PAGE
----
Friday, February 26, 2021

Eight books about the strange & curious world of early robots

Rebecca Morgan Frank’s fourth collection of poems is Oh You Robot Saints! (2021).

Her previous collections are Sometimes We’re All Living in a Foreign Country and The Spokes of Venus, and Little Murders Everywhere, finalist for the Kate Tufts Discovery Award.

At Lit Hub she shared a reading list that is "an eclectic sampling to help you navigate the world of automata that live in libraries." One title on the list:
Adrienne Mayor, Gods and Robots: Myths, Machines and Ancient Dreams of Technology

Was Pygmalion, to some degree, the first sex robot? Is realistic male chest armor the first artificial human enhancement? These are some of the assertions Mayor makes as she explores early imaginings of creatures that are “made not born,” and investigates aspects of “biotechne,” or “life through craft,” in tales of familiar mythical figures such as Hephaestus, Daedalus, Medea, and Pandora. Early robots are indeed the stuff of myths, as Mayor demonstrates in her unpacking of these early conceptions of artificial life; she also explores their materiality in ancient artifacts such as coins, vases, and mirrors. Perhaps most recognizable as a robot prototype is the hulking bronze automaton Talos, forged by Hephaestus, but Mayor teases out for the reader how these many myths of artificial life are precursors to the made automata and robots that follow. Mayor’s final chapter, “Myth and History,” does delve into the world of the made to note such engineers such as Philo, Heron, al-Jazari and Ma Jun, and crosses over into legends of automaton guardians of Buddhist relics in India. Through this guide to the ancient world of automata, Mayor reminds us that humans have already imagined pretty much everything.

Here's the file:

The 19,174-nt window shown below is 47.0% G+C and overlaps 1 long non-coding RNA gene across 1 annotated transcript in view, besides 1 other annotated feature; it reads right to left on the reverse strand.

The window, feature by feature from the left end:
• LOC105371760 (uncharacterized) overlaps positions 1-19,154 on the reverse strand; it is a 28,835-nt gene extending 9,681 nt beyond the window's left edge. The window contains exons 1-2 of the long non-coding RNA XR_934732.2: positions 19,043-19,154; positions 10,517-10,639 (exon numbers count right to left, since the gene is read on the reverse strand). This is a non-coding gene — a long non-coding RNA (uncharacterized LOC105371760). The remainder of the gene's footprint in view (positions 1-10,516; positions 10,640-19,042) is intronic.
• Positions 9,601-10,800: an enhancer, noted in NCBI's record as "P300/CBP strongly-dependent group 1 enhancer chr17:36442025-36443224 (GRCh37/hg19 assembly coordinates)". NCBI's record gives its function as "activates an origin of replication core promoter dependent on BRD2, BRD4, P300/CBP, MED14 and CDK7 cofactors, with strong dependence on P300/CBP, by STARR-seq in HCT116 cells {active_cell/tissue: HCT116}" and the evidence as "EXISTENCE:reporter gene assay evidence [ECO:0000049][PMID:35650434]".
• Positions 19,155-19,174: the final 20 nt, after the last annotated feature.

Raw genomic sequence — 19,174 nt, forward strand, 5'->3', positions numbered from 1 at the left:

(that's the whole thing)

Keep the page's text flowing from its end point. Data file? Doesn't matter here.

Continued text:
Read about another entry on the list.

The Page 99 Test: Gods and Robots.

--Marshal Zeringue